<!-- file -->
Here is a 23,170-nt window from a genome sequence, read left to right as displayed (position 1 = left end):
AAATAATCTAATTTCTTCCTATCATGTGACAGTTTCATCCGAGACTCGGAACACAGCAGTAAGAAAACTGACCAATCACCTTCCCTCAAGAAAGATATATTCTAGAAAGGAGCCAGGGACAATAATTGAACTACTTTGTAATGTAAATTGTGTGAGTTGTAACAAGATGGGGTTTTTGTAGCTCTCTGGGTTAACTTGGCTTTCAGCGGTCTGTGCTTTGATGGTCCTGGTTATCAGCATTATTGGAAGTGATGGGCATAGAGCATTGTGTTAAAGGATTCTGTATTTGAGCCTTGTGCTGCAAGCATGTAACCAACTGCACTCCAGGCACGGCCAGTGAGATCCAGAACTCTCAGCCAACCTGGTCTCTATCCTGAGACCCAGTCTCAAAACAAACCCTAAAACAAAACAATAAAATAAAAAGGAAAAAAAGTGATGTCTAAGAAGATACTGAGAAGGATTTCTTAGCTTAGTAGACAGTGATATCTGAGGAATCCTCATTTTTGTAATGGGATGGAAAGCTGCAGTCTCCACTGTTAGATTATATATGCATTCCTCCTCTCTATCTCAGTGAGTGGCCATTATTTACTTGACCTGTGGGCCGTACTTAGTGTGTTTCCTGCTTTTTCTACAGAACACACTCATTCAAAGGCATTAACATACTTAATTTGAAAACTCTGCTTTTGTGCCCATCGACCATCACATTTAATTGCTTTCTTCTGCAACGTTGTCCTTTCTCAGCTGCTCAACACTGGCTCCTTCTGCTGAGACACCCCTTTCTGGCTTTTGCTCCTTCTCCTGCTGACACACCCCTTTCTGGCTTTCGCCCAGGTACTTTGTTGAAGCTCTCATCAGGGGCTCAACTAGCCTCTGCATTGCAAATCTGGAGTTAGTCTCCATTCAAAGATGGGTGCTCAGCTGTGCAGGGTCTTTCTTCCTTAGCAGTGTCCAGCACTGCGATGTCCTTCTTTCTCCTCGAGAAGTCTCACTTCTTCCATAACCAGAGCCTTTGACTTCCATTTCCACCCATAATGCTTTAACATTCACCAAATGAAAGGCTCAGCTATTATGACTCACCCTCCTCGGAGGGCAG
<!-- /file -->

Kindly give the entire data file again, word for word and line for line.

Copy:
Here is a 23,170-nt window from a genome sequence, read left to right as displayed (position 1 = left end):
AAATAATCTAATTTCTTCCTATCATGTGACAGTTTCATCCGAGACTCGGAACACAGCAGTAAGAAAACTGACCAATCACCTTCCCTCAAGAAAGATATATTCTAGAAAGGAGCCAGGGACAATAATTGAACTACTTTGTAATGTAAATTGTGTGAGTTGTAACAAGATGGGGTTTTTGTAGCTCTCTGGGTTAACTTGGCTTTCAGCGGTCTGTGCTTTGATGGTCCTGGTTATCAGCATTATTGGAAGTGATGGGCATAGAGCATTGTGTTAAAGGATTCTGTATTTGAGCCTTGTGCTGCAAGCATGTAACCAACTGCACTCCAGGCACGGCCAGTGAGATCCAGAACTCTCAGCCAACCTGGTCTCTATCCTGAGACCCAGTCTCAAAACAAACCCTAAAACAAAACAATAAAATAAAAAGGAAAAAAAGTGATGTCTAAGAAGATACTGAGAAGGATTTCTTAGCTTAGTAGACAGTGATATCTGAGGAATCCTCATTTTTGTAATGGGATGGAAAGCTGCAGTCTCCACTGTTAGATTATATATGCATTCCTCCTCTCTATCTCAGTGAGTGGCCATTATTTACTTGACCTGTGGGCCGTACTTAGTGTGTTTCCTGCTTTTTCTACAGAACACACTCATTCAAAGGCATTAACATACTTAATTTGAAAACTCTGCTTTTGTGCCCATCGACCATCACATTTAATTGCTTTCTTCTGCAACGTTGTCCTTTCTCAGCTGCTCAACACTGGCTCCTTCTGCTGAGACACCCCTTTCTGGCTTTTGCTCCTTCTCCTGCTGACACACCCCTTTCTGGCTTTCGCCCAGGTACTTTGTTGAAGCTCTCATCAGGGGCTCAACTAGCCTCTGCATTGCAAATCTGGAGTTAGTCTCCATTCAAAGATGGGTGCTCAGCTGTGCAGGGTCTTTCTTCCTTAGCAGTGTCCAGCACTGCGATGTCCTTCTTTCTCCTCGAGAAGTCTCACTTCTTCCATAACCAGAGCCTTTGACTTCCATTTCCACCCATAATGCTTTAACATTCACCAAATGAAAGGCTCAGCTATTATGACTCACCCTCCTCGGAGGGCAG